Old age allowance
Commonly known as "fruit money", the old age allowance is a monthly cash subsidy the Hong Kong government pays to senior citizens aged 65-69 with low incomes, and all elderly citizens aged 70 and over. The Leung Chun-ying administration in 2012 proposed to introduce a new means-tested subsidy called the Old Age Living Allowance, which provides HK$2,200 per month for the needy only.
Liberals vow to oppose 'too low' old-age proposal
Opposition to the government’s new Old Age Allowance hardened on Friday when the Liberal Party said its members would either vote against it, or abstain from voting, unless the government raises the asset limits for eligibility.
The party’s honourary chairman, lawmaker James Tien Pei-chun, told a radio interviewer on Friday morning that the HK$186,000 asset cap was impractical and too low.
“If the limit is raised to HK$300,000 or even HK$500,000, the extra cost would not be too much for the government to afford,” Tien said.
If the government refused to raise the asset cap, the five Liberals in Legco could only vote against, or abstain, when the proposal was put to a vote, he warned.
Previously the Liberals had merely said they were inclined to vote against the scheme, which would provide HK$2,200 per month to elderly Hongkongers.
Eligibility is limited to people with assets of no more than HK$186,000 and monthly income up to HK$6,600.
The government estimates the cost of the scheme will be HK$6.2 billion in the first year – ballooning out to HK$13.6 billion without the means test.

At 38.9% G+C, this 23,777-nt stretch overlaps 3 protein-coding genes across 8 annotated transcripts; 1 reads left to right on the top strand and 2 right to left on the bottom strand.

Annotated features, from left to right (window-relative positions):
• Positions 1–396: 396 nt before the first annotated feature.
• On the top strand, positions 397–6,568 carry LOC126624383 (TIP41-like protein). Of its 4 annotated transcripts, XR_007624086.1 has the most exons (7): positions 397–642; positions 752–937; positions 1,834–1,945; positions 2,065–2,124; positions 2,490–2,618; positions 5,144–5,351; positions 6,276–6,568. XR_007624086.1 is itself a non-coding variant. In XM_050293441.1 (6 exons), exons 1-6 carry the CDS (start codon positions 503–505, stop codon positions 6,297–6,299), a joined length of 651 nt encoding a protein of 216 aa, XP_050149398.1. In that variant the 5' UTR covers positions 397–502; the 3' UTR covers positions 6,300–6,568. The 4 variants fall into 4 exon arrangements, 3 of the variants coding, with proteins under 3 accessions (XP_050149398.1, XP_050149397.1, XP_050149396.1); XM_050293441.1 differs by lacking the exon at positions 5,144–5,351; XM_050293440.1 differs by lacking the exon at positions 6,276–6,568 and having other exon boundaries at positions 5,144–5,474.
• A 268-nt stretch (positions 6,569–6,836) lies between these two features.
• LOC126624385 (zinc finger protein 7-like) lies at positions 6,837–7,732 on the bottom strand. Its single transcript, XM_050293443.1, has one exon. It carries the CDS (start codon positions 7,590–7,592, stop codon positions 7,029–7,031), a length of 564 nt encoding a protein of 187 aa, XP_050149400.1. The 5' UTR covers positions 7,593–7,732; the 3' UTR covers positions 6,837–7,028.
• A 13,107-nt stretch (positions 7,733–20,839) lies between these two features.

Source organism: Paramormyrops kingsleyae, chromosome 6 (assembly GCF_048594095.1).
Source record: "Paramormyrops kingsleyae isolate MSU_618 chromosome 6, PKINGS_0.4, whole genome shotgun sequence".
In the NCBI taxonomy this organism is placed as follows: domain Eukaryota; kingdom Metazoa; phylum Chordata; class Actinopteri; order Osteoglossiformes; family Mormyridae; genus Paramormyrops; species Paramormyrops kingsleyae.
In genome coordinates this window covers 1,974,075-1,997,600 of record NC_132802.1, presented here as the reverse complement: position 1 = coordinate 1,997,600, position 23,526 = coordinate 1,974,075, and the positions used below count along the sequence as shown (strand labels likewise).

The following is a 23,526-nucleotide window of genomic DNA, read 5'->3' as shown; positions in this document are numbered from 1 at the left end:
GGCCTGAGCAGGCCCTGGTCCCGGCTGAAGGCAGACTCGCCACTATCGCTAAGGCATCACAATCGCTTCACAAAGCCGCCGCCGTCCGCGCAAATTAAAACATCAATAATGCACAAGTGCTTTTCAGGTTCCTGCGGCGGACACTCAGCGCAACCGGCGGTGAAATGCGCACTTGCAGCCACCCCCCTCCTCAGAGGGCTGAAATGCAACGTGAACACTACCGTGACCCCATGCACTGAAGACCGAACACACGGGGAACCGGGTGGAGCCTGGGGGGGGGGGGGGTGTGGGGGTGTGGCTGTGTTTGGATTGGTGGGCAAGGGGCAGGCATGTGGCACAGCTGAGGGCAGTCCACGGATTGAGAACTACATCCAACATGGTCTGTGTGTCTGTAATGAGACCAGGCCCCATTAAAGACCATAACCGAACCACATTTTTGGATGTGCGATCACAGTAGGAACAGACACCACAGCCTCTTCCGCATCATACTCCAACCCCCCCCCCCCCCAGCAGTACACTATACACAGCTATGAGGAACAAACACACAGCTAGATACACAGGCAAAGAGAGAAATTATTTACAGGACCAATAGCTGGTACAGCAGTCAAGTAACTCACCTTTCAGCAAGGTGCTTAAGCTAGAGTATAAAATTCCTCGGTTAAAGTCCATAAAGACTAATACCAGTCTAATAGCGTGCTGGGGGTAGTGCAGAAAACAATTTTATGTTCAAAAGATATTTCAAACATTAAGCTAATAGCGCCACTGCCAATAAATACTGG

Legco’s Finance Committee is due to scrutinise the government proposal on Friday next week at the earliest.
Other than the Liberals, at least 29 lawmakers in the 70-strong legislature say they either will, or may, vote against the plan, after Chief Executive Leung Chun-ying repeated his earlier vow, on Wednesday, not to give in to legislators’ demands to scrap or modify the means test.
That includes almost all of the 27 pan-democrats, who will meet again today to discuss the matter.
Even the Beijing-loyalist Democratic Alliance for the Betterment and Progress of Hong Kong, the biggest party in the legislature with 13 lawmakers, has warned that it might abstain from the vote if the government refuses to raise the asset limits.
That leaves the administration risking defeat, because fewer than 20 lawmakers remain firmly in favour of the plan – including seven from the Business and Professional Alliance, four independent lawmakers and two from the New People’s Party.